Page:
Not every community sent an envoy, delegates were often entitled to represent a set of communities. Consensus-building on local and Tagfahrt levels followed the Low Saxon tradition of Einung , where consensus was defined as absence of protest: If consensus could not be established on a certain issue, it was found instead in the appointment of a number of league members who were then empowered to work out a compromise.
The Hanseatic Kontore , which operated like an early stock exchange ,  each had their own treasury, court and seal. Like the guilds, the Kontore were led by Ältermänner "eldermen", or English aldermen. In the Kontor of Brussels modified its statute to ensure an equal representation of the league's members. To that end, member communities from different regions were pooled into three circles Drittel "third [part]": The merchants from their respective Drittel would then each choose two Ältermänner and six members of the Eighteen Men's Council Achtzehnmännerrat to administer the Kontor for a set period of time.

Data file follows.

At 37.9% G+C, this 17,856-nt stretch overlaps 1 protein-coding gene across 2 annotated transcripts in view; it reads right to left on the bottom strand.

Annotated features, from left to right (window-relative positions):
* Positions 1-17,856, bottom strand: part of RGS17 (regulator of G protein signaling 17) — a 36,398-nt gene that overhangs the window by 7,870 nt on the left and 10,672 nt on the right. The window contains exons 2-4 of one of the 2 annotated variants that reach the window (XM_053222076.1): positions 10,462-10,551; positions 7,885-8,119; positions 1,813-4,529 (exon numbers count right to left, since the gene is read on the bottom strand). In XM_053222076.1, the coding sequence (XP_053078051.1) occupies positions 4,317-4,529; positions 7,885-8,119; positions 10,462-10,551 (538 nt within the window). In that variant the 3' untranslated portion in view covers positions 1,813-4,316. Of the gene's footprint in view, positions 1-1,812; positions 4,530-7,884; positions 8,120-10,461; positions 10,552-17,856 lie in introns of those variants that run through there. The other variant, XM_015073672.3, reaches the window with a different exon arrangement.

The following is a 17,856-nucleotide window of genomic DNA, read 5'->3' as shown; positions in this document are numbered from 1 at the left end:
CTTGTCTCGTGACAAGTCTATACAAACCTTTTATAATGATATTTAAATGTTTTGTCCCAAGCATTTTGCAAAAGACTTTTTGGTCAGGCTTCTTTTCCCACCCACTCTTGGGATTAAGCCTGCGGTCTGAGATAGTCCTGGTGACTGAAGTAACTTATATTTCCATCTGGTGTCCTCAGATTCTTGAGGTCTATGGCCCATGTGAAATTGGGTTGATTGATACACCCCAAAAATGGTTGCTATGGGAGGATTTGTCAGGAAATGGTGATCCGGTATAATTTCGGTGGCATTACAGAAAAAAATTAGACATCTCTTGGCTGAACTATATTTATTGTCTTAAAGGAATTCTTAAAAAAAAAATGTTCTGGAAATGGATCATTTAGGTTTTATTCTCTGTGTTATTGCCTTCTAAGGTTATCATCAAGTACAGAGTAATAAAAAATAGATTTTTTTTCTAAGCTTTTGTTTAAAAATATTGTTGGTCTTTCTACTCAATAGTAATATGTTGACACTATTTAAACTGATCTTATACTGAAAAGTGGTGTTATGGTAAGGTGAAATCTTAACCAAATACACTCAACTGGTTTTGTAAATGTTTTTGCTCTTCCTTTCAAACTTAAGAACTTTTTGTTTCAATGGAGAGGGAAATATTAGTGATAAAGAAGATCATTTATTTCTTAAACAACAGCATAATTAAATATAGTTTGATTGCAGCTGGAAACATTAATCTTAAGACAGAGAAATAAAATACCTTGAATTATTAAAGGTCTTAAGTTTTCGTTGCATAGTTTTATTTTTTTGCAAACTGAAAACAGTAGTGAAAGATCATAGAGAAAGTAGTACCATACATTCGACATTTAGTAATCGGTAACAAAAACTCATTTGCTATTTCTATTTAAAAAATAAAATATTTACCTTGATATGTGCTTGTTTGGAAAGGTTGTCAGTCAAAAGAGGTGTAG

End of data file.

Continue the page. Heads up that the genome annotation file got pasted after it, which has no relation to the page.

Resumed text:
In , during a Hanseatic meeting in preparation of the first Tagfahrt , the league confirmed this statute. The league in general gradually adopted and institutionalized the division into Drittel see table.
The Tagfahrt or Hansetag was the only central institution of the Hanseatic League. However, with the division into Drittel , the members of the respective subdivisions frequently held a Dritteltage " Drittel meeting" to work out common positions which could then be presented at a Tagfahrt.
On a more local level, league members also met, and while such regional meetings were never formalized into a Hanseatic institution, they gradually gained importance in the process of preparing and implementing Tagfahrt decisions. From , the division into Drittel was modified to reduce the circles' heterogeneity, to enhance the collaboration of the members on a local level and thus to make the league's decision-making process more efficient.